The Alpine Pursuit By Richard Wake
Book/Novel Author: Richard Wake
Book/Novel Title: The Alpine Pursuit
The war is over, and Alex Kovacs has returned to his home in Vienna after his years of fighting for the French Resistance. He left Paris to avoid the constant reminders of what he had done for the Resistance, the people he killed, the compromises he made. But in Vienna, he feels anything but home. The city is a wreck, his old life no longer exists, and Alex is adrift until an unexpected employment offer arrives from an old friend. The job is to join up with a new intelligence agency staffed mostly by former German military men and supported by the United States, which needs their contacts in the east. His first task, though, is personal: to find the Gestapo agent who ruined his life in many ways, an unrepentant Nazi attempting to escape to South America through the Alps along the infamous rat line.
An intriguing read. I kept going from 1 to 8, and even could have read more. The series has adventure, history, believable characters, romance. I enjoyed Wake’s writing style.
Great book . Could not put it down. Will there be another one that tells us more about Alex and Rachel? Hope so
I read all eight books and feel like I lived 10 years in just a week! Great plot and character development. The books build on each other and get better and better with each one. It’s worth taking the time to read them all. I am going to miss Alex and Leon!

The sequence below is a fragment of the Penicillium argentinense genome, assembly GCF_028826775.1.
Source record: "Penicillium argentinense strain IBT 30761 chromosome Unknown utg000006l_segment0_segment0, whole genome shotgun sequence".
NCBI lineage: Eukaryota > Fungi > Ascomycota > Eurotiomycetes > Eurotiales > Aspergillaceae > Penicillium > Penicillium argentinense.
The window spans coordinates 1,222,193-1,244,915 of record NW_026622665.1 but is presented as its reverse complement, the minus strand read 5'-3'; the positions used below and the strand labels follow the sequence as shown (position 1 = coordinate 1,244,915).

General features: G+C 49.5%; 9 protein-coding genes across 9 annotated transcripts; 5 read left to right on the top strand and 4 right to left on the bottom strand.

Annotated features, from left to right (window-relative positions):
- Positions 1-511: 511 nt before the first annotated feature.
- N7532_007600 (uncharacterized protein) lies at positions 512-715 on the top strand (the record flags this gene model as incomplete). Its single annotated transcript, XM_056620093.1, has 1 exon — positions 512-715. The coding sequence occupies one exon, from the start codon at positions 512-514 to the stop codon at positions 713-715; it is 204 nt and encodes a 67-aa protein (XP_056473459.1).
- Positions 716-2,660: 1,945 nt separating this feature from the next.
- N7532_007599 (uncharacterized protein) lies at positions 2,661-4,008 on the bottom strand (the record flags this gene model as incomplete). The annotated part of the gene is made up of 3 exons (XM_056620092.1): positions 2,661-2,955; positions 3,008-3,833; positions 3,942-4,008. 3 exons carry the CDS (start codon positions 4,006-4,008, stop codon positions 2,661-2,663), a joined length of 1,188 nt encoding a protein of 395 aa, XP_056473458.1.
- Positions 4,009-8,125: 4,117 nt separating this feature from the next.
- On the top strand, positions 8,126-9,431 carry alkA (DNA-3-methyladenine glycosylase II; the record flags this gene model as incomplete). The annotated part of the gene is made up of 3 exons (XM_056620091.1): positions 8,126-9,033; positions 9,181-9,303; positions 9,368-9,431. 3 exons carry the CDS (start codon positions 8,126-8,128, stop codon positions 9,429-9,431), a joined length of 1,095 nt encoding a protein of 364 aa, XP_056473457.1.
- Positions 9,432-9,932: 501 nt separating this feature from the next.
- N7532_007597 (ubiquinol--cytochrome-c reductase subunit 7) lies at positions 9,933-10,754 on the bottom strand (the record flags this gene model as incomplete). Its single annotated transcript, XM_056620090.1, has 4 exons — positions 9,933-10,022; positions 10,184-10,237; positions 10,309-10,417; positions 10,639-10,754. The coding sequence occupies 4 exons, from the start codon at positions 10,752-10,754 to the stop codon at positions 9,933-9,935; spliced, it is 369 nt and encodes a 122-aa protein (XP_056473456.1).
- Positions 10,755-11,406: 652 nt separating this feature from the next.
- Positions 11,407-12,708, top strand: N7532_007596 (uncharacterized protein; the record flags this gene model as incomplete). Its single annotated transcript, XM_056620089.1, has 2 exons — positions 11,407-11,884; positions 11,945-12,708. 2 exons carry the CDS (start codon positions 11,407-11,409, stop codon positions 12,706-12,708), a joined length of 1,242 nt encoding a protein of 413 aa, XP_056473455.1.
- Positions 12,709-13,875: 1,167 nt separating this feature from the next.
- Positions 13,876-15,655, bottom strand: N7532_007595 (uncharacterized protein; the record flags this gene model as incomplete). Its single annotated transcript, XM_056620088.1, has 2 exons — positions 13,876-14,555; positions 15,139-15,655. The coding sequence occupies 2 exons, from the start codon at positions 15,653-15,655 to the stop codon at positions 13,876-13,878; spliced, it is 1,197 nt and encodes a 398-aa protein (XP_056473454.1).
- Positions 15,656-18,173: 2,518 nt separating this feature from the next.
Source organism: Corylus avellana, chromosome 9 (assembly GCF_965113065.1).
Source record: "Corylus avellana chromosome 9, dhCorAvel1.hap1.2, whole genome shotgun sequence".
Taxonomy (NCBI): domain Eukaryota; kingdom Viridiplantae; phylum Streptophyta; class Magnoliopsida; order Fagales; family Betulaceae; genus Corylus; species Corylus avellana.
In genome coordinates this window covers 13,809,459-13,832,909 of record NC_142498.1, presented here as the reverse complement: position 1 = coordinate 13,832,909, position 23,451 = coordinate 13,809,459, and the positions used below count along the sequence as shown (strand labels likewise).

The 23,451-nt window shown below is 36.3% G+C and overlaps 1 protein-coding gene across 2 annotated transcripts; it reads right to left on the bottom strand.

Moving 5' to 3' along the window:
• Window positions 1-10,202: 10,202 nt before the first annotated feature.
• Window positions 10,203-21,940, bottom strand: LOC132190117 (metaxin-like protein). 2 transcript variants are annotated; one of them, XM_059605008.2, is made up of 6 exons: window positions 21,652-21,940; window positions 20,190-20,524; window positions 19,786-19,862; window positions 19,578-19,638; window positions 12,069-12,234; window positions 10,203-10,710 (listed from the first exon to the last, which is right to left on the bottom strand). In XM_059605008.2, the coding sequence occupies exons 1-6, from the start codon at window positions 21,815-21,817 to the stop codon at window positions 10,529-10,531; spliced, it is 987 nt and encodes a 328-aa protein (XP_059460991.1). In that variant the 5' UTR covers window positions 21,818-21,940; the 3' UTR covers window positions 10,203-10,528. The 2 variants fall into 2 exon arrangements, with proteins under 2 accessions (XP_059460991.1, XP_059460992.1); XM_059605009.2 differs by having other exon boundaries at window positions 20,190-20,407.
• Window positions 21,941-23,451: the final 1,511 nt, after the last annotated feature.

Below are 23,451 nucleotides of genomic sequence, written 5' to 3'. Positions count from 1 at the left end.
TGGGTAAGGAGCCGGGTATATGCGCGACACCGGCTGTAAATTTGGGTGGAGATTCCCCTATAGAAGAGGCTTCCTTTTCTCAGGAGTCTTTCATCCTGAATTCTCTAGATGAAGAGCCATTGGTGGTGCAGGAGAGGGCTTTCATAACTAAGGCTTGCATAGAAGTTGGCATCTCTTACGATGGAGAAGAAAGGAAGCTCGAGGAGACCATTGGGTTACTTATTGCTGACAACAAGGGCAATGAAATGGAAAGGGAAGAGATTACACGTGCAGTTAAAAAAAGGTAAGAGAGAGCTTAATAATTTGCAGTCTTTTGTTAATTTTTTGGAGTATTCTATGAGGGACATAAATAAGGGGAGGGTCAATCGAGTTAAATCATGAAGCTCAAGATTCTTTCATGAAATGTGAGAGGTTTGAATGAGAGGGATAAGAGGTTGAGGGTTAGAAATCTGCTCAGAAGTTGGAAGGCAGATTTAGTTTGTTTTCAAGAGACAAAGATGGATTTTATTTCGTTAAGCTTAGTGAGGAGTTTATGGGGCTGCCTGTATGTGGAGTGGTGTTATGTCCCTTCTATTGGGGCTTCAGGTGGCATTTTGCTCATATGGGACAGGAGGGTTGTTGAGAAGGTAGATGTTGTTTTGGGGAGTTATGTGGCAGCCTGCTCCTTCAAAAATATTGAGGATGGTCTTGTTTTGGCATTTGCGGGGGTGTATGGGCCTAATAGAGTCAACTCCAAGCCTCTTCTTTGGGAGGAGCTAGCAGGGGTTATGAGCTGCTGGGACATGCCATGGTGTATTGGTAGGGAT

I’ve read all the Alex Kovacs novels and found them very entertaining. I highly recommend them to readers who love the WW II, Resistance genre. This last book gives a good conclusion to the series. The author avoids the easy, Hallmark, TV movie ending. Not emotionally satisfying for those who like typical happy endings, but more true to life. Five stars!
Not the best in the series but worth the read. Have been following Alex for a long time, glad the war is over.
Alex Kovacs is back in Vienna after the war. There’s rubble and hunger and broken lives. His pal Leon is back too, working as a reporter again.The truth is, Kovacs is bored. He’s got savings that survived the war stashed away in Switzerland, but his family company is gone and with it the salesman’s life he enjoyed before the war, before becoming a spy and then fighting in the Resistance.So when he crosses paths with an acquaintance now working for the Americans, he takes a job investigating the rat lines – the escape routes Nazis use to flee to South America.And they, Kovacs learns, are not the only ones using them. But his interest in one particular fleeing Nazi is why he takes the job. He holds Gestapo officer Werner Vogl responsible for the deaths of his two of his favorite people – his wife Manon, who was carrying their unborn child, and his uncle Otto.Alex goes on the hunt, meeting along the way a haunted Holocaust survivor trying to get to Palestine.It’s unclear whether Wake will take this series further. Kovacs winds up a bit at loose ends, but a lot of the major emotional business in his life is wrapped up.Wake does a great job, as always, both setting the scene – wartorn Austria and then small Alpine villages on either side of the Austro-Italian border – and in both giving us the war’s darkness while leavening that with Kovacs’ wisecracking, sardonic tone.Since Philip Kerr died ending the memorable Bernie Gunther series, Kovacs is the best literary company we can keep in wartime Europe.